Speaking of economists, there is another special vertex called
\.{Adjustments}, included by economists so that GNP is measured
more accurately. This vertex takes account of such things as changes in
the value of inventories, and imported materials that cannot be obtained
within the U.S., as well as work done for the government and for foreign
concerns. In 1985, these adjustments accounted for about 11\% of the GNP.
Incidentally, some of the ``total final demand'' arcs are negative.
For example, the arc from \.{Petroleum} \.{and} \.{natural} \.{gas}
\.{production} to \.{Users} has flow $-27032$. This might seem strange
at first, but it makes sense when imports are considered, because
crude oil and natural gas go more to other industries than to end users.
Total final demand does not mean total user demand.
@d flow a.I /* utility field |a| specifies the flow in an arc */
@ If |omit=1|, the \.{Users} vertex is omitted from the digraph; in
particular, this will eliminate all arcs of negative flow. If
|omit=2|, the \.{Adjustments} vertex is also omitted, thereby leaving
79~sectors with arcs showing inter-industry flow. (The graph is no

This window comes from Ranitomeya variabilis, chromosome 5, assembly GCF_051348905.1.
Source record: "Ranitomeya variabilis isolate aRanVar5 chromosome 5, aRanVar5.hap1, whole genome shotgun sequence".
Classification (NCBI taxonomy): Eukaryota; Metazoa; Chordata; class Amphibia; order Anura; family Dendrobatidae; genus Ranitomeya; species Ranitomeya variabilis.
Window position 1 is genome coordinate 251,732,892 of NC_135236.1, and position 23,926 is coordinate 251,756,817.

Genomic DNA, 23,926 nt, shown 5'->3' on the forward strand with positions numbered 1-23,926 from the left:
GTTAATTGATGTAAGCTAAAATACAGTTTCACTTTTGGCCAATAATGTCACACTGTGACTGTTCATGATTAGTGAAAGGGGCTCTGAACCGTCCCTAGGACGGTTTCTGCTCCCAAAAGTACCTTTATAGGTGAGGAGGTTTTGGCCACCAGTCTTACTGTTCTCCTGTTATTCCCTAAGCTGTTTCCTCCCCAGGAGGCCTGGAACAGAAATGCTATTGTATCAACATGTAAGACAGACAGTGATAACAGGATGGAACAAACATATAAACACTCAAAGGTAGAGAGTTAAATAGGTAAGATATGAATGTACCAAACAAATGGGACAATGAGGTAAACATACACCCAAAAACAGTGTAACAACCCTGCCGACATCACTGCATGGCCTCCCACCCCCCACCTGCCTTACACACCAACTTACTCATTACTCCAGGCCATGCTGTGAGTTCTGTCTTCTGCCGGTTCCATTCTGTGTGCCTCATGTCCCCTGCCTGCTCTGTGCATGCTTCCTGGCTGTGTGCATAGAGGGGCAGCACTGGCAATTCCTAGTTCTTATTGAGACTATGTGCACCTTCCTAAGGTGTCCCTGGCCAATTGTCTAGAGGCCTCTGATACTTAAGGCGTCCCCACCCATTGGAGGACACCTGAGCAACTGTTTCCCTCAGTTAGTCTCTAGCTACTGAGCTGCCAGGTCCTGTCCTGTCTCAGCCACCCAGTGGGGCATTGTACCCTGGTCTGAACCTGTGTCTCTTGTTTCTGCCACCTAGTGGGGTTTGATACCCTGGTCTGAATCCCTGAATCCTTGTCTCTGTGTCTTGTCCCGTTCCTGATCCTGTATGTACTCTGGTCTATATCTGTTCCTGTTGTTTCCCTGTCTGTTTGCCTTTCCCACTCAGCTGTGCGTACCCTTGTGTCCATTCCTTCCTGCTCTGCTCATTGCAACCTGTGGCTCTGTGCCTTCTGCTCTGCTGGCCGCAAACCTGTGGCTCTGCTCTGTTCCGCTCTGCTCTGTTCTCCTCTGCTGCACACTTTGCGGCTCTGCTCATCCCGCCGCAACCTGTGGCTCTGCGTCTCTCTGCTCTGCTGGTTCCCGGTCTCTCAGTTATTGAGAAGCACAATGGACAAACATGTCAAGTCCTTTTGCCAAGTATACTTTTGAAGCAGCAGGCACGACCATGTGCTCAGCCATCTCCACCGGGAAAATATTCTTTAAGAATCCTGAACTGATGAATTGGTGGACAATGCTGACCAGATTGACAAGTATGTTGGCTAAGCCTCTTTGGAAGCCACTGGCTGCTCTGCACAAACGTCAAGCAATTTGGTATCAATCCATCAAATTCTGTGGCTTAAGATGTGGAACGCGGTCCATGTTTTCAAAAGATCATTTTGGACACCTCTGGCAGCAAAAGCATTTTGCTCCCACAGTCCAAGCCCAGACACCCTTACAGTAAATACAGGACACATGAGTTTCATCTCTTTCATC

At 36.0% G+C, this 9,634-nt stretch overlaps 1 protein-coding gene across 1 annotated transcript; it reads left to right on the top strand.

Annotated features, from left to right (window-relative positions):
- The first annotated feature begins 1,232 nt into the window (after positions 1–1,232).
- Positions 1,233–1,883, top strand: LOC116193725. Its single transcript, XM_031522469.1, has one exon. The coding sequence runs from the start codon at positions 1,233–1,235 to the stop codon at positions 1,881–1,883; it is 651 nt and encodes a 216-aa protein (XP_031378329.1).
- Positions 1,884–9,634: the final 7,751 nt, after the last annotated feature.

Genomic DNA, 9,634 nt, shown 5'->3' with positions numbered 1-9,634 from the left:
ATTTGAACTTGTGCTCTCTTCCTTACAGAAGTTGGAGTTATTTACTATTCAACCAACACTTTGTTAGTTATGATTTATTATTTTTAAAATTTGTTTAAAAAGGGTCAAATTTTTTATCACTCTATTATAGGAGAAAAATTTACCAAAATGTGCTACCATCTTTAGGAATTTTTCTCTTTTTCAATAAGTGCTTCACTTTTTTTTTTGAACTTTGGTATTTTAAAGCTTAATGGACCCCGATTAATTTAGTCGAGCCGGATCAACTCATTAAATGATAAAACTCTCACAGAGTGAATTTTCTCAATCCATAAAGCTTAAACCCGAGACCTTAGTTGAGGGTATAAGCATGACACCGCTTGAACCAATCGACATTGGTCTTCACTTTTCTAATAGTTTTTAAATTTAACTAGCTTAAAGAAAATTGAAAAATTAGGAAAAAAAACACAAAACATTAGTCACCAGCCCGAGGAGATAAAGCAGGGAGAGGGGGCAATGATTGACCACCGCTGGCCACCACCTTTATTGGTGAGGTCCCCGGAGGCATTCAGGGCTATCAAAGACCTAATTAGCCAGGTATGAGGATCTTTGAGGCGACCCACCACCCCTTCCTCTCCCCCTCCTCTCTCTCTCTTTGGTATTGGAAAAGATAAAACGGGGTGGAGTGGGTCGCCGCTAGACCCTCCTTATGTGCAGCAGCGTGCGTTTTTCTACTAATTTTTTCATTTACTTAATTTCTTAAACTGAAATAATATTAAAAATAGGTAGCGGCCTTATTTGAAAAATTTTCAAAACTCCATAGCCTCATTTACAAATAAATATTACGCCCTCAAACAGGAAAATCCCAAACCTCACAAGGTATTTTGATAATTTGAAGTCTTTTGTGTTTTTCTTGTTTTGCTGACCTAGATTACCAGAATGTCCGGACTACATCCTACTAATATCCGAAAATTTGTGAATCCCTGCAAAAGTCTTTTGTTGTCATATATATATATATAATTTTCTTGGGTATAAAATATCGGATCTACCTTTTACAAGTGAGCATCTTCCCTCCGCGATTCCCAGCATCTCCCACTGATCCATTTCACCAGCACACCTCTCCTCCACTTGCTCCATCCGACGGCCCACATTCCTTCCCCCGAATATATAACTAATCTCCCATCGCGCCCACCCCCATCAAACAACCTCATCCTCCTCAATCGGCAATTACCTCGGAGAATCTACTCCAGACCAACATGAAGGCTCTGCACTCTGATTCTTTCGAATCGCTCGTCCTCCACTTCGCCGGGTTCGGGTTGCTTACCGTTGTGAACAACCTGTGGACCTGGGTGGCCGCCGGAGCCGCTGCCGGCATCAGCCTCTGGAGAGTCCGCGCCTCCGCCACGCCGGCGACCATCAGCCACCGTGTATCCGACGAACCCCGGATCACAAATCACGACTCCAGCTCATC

longer a ``circulation,'' of course, when |omit>0|.) If \.{Users} and
\.{Adjustments} are not omitted, \.{Users} is the last vertex of the
graph, and \.{Adjustments} is next-to-last.
If |threshold=0|, the digraph has an arc for every nonzero |flow|.
But if |threshold>0|, the digraph becomes more sparse;
there is then an arc from $j$ to~$k$ if and
only if the amount of commodity $j$ used by sector~$k$ exceeds
|threshold/65536| times the total input of sector~$k$. (The total
input figure always includes value added, even if |omit>0|.)
Thus the arcs go to each sector from
that sector's main suppliers. When |n=79|, |omit=2|, and
|threshold=0|, the digraph has 4602 arcs out of a possible
$79\times79=6241$. Raising |threshold| to 1 decreases the number of
arcs to 4473; raising it to 6000 leaves only~72 arcs.
The |len| field in each arc is~1.
The constructed graph will have $\min(n,81-|omit|)$ vertices. If |n| is less
than |81-omit|, the |n| vertices will be selected by repeatedly combining
related sectors. For example, two of the 81 original sectors are called
`\.{Paper} \.{products,} \.{except} \.{containers}' and
`\.{Paperboard} \.{containers} \.{and} \.{boxes}'; these might be combined
into a sector called `\.{Paper} \.{products}'. There is a binary tree
with 79 leaves, which describes a fixed hierarchical breakdown of the
79 non-special sectors. This tree is
pruned, if necessary, by replacing pairs of leaves by their parent node,
which becomes a new leaf; pruning continues
until just |n| leaves remain. Although pruning is a bottom-up process, its
effect can also be obtained from the top down if we imagine ``growing''
the tree, starting out with a whole economy as a single sector and
repeatedly subdividing a sector into two parts. For example,
if |omit=2| and |n=2|, the two sectors will
be called \.{Goods} and \.{Services}. If |n=3|, \.{Goods} might be
subdivided into \.{Natural} \.{Resources} and \.{Manufacturing}; or
\.{Services} might be subdivided into \.{Indirect} \.{Services} and